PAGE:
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UT researchers working on technology to improve oil spill cleanups

Researchers say the mesh roller could remove oil at the interface of the cold seawater on the bottom side and separate oil and water mixtures on the top side.

AUSTIN, Texas — Researchers at the University of Texas at Austin (UT) are working on new technology that would assist in oil spill cleanups.

Researchers say the new technology would use a dual-layer mesh roller paired with an induction heating technique, with material properties that would allow it to separate oil from water and subsequently remove that oil from the affected area with higher efficiency.

According to researchers, experiments showed the potential to retrieve up to 1,400 kilograms of viscous oil per square meter per hour, which they say is about 10 times more effective than the way oil spills are currently cleaned up.

“When you have a widespread oil spill in the ocean, it slowly diffuses into the water, so how quickly and efficiently you can retrieve the oil has a major impact on the marine environment,” said Guihua Yu, a professor of materials science in the Cockrell School of Engineering’s Walker Department of Mechanical Engineering and Texas Materials Institute.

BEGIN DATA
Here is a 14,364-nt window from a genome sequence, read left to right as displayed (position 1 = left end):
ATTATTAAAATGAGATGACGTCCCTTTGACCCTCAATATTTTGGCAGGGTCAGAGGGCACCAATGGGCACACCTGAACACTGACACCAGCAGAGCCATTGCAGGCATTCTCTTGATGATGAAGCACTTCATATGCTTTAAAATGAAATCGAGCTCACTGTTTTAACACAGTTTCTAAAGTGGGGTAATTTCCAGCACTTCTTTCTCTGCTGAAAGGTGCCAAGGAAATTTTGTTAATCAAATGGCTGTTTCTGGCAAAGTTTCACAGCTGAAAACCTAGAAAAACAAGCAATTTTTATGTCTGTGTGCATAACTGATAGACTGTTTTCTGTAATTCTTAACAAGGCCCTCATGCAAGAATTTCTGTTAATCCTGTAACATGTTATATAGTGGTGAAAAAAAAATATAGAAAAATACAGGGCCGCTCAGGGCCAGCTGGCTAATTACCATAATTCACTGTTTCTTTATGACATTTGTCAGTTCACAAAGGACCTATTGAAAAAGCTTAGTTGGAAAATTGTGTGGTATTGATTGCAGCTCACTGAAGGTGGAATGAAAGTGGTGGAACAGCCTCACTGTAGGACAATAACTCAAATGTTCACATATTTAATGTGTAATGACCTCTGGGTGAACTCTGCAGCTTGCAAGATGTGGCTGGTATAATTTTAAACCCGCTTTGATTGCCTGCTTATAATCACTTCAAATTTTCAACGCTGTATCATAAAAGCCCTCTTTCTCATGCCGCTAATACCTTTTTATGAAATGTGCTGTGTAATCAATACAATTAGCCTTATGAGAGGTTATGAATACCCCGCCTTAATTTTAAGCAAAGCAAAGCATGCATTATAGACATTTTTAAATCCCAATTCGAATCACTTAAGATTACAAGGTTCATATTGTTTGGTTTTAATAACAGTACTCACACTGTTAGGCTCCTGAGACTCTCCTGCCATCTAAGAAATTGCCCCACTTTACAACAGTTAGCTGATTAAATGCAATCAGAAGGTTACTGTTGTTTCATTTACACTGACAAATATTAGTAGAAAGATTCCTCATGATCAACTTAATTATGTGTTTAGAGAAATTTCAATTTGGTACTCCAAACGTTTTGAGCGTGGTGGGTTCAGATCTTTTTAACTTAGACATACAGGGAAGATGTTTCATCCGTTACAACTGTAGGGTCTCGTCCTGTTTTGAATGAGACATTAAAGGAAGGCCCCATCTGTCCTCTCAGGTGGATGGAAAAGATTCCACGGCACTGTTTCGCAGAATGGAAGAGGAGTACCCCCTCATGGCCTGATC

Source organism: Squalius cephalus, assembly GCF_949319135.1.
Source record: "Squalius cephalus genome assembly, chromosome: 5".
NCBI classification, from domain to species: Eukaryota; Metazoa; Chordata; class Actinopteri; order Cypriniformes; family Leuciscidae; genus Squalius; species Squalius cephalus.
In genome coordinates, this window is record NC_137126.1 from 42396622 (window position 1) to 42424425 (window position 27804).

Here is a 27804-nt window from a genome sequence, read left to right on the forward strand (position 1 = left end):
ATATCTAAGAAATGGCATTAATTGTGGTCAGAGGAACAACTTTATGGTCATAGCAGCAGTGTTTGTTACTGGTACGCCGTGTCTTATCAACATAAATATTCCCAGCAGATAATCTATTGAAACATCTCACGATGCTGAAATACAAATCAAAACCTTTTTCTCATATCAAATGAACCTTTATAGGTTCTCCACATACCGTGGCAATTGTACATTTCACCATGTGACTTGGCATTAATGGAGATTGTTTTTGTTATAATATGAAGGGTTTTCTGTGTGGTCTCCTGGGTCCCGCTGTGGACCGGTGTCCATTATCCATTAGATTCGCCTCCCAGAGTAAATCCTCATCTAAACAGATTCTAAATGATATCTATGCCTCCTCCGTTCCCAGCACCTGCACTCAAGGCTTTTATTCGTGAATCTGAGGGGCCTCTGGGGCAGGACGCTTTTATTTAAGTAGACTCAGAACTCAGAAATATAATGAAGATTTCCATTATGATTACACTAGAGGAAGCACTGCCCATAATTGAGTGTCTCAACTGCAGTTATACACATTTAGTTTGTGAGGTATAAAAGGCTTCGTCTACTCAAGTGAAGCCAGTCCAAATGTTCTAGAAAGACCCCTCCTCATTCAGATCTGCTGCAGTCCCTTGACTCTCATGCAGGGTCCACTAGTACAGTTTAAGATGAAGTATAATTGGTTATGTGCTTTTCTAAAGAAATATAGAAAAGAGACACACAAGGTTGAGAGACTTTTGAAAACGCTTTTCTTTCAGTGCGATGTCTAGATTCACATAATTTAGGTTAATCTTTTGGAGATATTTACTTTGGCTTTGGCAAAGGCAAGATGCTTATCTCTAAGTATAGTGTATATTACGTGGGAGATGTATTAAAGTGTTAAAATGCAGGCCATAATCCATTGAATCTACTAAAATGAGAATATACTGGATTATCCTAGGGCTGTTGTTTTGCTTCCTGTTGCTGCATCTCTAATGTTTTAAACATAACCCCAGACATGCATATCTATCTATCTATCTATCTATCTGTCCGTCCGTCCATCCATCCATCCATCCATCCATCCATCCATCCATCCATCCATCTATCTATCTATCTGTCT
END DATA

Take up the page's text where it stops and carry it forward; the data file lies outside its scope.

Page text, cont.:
According to researchers, the rollers could be built to different sizes to deal with spills of different sizes. In practice, boats would pull the rollers across an affected area, where researchers claim they could complete cleanup operations in a day or two.

The gel-coated mesh roller could separate oil in cold seawater on the bottom side and separate viscous oil and water mixtures at the top side of the roller. A device in between the two layers would then work to isolate the separated oil.

Credit: University of Texas
Credit: University of Texas

The researchers applied non-contact induction heating to the top layer of the roller to supercharge the reaction that separates oil from water. In experiments, they claim to have achieved a separation efficiency of over 99%, essentially meaning that collected oil could be recycled.

“Most of the methods in use today rely on decades-old technology,” Yu said. “I just thought we should be able to do better than that.”

Up next, researchers say they will work on scaling the technology.

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